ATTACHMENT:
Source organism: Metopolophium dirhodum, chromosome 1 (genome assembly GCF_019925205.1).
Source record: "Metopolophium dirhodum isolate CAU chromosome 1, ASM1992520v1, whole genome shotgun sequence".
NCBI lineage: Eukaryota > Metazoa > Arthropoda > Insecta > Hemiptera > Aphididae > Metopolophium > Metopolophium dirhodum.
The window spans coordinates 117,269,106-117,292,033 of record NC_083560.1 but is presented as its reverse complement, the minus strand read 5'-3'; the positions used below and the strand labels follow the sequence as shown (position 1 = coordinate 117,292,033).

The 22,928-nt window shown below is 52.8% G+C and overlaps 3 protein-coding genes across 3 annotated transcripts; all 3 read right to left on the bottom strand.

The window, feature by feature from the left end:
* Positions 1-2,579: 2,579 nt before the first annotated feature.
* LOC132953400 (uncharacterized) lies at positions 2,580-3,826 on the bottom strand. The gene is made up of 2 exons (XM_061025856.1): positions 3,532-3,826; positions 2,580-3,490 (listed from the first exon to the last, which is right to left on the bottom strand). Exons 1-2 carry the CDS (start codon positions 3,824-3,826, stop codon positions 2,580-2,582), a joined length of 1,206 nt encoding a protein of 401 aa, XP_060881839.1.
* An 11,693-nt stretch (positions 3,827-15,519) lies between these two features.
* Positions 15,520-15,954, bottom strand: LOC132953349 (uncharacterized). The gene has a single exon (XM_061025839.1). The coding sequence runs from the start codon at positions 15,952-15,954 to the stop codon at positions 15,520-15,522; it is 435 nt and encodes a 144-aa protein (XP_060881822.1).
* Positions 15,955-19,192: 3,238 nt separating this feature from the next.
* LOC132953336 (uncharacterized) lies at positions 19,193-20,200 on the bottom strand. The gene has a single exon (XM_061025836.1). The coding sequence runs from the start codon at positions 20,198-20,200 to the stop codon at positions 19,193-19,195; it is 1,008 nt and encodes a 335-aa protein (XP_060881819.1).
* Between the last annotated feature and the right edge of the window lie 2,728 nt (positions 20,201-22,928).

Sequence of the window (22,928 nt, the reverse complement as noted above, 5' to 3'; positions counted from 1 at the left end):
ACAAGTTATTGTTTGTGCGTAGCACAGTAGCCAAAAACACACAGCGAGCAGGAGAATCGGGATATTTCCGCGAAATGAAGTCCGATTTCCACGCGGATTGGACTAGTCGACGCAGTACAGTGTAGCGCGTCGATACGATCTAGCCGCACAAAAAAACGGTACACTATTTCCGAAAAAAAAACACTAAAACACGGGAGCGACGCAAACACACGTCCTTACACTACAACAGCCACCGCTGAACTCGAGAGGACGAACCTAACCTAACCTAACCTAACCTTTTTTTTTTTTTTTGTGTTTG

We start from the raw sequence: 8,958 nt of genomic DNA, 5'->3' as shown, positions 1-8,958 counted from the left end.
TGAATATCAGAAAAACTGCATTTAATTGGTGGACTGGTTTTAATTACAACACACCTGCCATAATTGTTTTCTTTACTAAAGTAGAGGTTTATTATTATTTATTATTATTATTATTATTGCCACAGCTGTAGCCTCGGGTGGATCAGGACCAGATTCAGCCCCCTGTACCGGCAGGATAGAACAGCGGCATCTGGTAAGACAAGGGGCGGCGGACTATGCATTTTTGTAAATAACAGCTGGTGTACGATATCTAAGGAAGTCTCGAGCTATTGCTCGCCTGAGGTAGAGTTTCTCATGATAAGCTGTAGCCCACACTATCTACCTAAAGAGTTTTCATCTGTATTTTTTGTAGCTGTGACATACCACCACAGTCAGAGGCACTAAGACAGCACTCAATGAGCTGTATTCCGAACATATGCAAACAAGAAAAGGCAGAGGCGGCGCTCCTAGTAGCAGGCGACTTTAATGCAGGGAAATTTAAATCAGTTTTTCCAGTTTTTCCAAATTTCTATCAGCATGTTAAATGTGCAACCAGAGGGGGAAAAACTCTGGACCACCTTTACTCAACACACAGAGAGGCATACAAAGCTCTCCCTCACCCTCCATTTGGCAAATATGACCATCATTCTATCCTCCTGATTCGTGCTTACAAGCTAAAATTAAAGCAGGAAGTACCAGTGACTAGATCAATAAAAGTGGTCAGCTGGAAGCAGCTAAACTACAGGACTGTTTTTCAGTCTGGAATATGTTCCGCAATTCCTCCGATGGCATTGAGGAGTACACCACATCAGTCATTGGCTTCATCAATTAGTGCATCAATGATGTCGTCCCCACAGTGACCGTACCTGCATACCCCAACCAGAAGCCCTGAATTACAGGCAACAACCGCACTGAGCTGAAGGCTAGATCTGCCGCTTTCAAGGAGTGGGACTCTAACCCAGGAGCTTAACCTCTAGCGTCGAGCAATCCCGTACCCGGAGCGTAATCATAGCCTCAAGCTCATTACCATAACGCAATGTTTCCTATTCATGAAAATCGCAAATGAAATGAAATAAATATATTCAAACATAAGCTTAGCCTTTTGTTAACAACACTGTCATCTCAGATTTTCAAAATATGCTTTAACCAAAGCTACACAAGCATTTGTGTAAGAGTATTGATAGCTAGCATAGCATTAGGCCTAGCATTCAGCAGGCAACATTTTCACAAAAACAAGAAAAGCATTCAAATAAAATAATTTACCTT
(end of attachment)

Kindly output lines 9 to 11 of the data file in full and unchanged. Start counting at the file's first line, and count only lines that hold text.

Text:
* An 11,693-nt stretch (positions 3,827-15,519) lies between these two features.
* Positions 15,520-15,954, bottom strand: LOC132953349 (uncharacterized). The gene has a single exon (XM_061025839.1). The coding sequence runs from the start codon at positions 15,952-15,954 to the stop codon at positions 15,520-15,522; it is 435 nt and encodes a 144-aa protein (XP_060881822.1).
* Positions 15,955-19,192: 3,238 nt separating this feature from the next.